I’ve worn orthotics in my running shoes for a long time. Probably twenty-five years. The first pair was prescribed by a podiatrist with whom I had a working relationship as a graphic designer and produced the cover and illustrations for book about running biomechanics.
But for the first ten years that I knew the guy, there was no need for orthotics in my running life. Then my left knee started to ache with a condition known as chondromalacia, the wearing down of the cartilage under the kneecap. In my case the soreness was caused by rotational stress that was pulling the patella out of alignment resulting in the groove under the knee bone to wear and get inflamed.
It hurt like hell, so the podiatrist fitted me with orthotics and my knee got better. Years later I tore my ACL playing soccer and did some physical therapy that cured the weakness in my knee that probably led to the problems with the kneecap in the first place. But I’ve not been religious about doing those exercises and so the need for orthotics continues to this day.
Some of this is age, and some of it is weakness. But ten years ago I visited a pedorthist and got some sturdy orthotics that are heavy as heck. They work, but running is relatively clunky compared to the light-footed years in which I wore no orthotics and enjoyed the delights of featherweight racing shoes.
Late last year I noticed a digital podiatry machine at Dick Pond Athletics, the regional shoe store where I buy most of my running stuff. I asked the staff what it did, because I’d seen similar Dr. Scholl machines at drug stores and wondered if they worked. But what really intrigued me was the idea that the prescription wrought from standing on the machine could be used to print 3-D orthotics. They showed me a sample.
Those printed orthotics would cost $165 and I was cool with that and curious about what 3-D printed orthotics would feel like. But the staff person at Dick Pond convinced me to try out a set of orthotics that applied to the specific set of problems and imbalances the machine identified in my feet. “You might not need anything more,” she suggested.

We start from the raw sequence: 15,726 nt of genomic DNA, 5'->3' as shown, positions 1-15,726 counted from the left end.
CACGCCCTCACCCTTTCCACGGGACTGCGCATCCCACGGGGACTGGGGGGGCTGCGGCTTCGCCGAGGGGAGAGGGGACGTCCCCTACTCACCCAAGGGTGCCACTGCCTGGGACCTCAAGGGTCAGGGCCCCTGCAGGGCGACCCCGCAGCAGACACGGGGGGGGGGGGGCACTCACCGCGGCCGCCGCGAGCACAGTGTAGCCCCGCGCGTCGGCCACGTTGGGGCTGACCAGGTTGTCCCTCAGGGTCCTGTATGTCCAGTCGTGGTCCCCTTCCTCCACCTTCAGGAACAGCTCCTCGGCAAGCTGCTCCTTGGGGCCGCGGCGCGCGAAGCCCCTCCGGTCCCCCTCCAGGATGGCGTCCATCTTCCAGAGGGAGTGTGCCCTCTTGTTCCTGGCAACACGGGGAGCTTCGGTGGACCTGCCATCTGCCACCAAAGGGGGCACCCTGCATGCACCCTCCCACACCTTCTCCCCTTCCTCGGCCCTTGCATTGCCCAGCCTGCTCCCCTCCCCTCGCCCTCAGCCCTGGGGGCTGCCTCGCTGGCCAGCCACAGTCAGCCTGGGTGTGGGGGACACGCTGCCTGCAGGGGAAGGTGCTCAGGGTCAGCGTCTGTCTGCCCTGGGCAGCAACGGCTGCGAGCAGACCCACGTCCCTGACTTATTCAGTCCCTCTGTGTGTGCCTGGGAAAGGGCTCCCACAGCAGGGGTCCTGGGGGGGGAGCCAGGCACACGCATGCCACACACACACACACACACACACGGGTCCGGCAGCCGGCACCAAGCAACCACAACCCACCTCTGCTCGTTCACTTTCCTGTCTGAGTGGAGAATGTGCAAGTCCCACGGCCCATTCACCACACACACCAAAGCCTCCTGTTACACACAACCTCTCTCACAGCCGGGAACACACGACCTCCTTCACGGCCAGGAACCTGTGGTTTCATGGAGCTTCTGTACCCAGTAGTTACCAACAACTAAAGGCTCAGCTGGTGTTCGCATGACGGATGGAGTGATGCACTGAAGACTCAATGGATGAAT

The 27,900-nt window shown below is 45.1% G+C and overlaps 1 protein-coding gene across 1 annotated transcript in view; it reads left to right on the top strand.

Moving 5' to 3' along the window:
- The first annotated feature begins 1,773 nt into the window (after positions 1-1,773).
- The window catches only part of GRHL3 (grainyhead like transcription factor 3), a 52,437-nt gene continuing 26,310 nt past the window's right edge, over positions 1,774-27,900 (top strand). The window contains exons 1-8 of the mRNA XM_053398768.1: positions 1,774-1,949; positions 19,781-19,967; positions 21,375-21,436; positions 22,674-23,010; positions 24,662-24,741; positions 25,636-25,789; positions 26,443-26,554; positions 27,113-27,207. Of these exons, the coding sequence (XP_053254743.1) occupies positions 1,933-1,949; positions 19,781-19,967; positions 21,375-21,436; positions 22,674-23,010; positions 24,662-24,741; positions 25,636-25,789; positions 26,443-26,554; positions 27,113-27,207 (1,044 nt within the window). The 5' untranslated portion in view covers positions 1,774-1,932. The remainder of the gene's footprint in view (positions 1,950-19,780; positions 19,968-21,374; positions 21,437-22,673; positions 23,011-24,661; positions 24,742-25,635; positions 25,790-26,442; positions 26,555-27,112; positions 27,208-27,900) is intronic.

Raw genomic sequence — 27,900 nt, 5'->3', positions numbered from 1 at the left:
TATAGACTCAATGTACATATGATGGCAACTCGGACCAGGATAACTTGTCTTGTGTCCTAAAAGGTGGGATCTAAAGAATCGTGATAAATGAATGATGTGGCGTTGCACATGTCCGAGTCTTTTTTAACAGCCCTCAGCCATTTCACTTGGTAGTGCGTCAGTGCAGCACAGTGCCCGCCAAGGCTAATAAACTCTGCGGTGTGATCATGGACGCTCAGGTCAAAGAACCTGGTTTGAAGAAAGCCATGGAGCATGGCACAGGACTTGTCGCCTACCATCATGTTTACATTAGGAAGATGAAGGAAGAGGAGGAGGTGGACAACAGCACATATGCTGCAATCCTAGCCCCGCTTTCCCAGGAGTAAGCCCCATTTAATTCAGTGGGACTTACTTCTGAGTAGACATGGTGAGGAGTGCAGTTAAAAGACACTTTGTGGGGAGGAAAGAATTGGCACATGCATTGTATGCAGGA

I’ve worn those orthotics around in my regular shoes for months now. They work for day-to-day walking. I’ve also done short runs in them but remained skeptical whether they offered enough general support to keep my knees from hurting or my calves from tightening up.
In some respects that suggests I am addicted to the orthotics I already own. Breaking a habit that has basically worked to protect my legs is not that easy. But when we traveled to Tucson for a triathlon training trip I inadvertently left the “big” orthotics at home. All I had were the “light” orthotics from Dick Pond.
After our first thirty-mile ride a small group of us went out for a run. I slipped the light orthotics into my Brooks Glycerin running shoes and ran along fine. Three miles later I was both relieved and elated at how well those orthotics worked.
So this past Sunday morning I took them for a longer run, a seven-miler up and back on the Fox River Trail. And other than a sharp tweak in my calf at one point as I picked up the pace to 8:00 per mile, I was able to run all seven miles and it felt great.
For one thing, my feel feel lighter. I don’t have a scale to measure the weight difference between the big old orthotics I’ve been using and the sleeker shoe insert, but it might be a pound or so per foot. Over the length of seven miles, that adds up.
So I’m grateful I took the risk and grateful the Dick Pond gal encouraged me to give it all a try. It’s an experiment that seems to be working, and if you have an opportunity to have your feet tested like that, the outcomes are fascinating to see.